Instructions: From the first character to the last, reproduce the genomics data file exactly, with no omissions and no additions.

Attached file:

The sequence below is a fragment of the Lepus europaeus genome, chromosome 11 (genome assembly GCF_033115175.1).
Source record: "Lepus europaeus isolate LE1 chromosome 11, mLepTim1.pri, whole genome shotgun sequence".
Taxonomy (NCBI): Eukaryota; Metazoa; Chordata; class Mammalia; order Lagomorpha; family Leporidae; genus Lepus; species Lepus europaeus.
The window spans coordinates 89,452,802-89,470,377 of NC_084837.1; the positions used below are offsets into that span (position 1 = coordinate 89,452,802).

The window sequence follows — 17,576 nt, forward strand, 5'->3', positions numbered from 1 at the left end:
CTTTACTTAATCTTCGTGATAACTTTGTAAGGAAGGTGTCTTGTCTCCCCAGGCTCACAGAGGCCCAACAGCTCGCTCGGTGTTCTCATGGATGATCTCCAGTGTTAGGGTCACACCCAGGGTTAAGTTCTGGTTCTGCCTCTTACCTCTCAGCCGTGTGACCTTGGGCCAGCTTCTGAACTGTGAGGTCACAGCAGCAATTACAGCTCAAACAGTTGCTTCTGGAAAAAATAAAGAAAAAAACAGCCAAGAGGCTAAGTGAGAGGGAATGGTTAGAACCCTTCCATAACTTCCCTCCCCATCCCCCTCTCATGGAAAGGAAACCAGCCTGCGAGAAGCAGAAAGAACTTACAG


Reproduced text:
The sequence below is a fragment of the Lepus europaeus genome, chromosome 11 (genome assembly GCF_033115175.1).
Source record: "Lepus europaeus isolate LE1 chromosome 11, mLepTim1.pri, whole genome shotgun sequence".
Taxonomy (NCBI): Eukaryota; Metazoa; Chordata; class Mammalia; order Lagomorpha; family Leporidae; genus Lepus; species Lepus europaeus.
The window spans coordinates 89,452,802-89,470,377 of NC_084837.1; the positions used below are offsets into that span (position 1 = coordinate 89,452,802).

The window sequence follows — 17,576 nt, forward strand, 5'->3', positions numbered from 1 at the left end:
CTTTACTTAATCTTCGTGATAACTTTGTAAGGAAGGTGTCTTGTCTCCCCAGGCTCACAGAGGCCCAACAGCTCGCTCGGTGTTCTCATGGATGATCTCCAGTGTTAGGGTCACACCCAGGGTTAAGTTCTGGTTCTGCCTCTTACCTCTCAGCCGTGTGACCTTGGGCCAGCTTCTGAACTGTGAGGTCACAGCAGCAATTACAGCTCAAACAGTTGCTTCTGGAAAAAATAAAGAAAAAAACAGCCAAGAGGCTAAGTGAGAGGGAATGGTTAGAACCCTTCCATAACTTCCCTCCCCATCCCCCTCTCATGGAAAGGAAACCAGCCTGCGAGAAGCAGAAAGAACTTACAG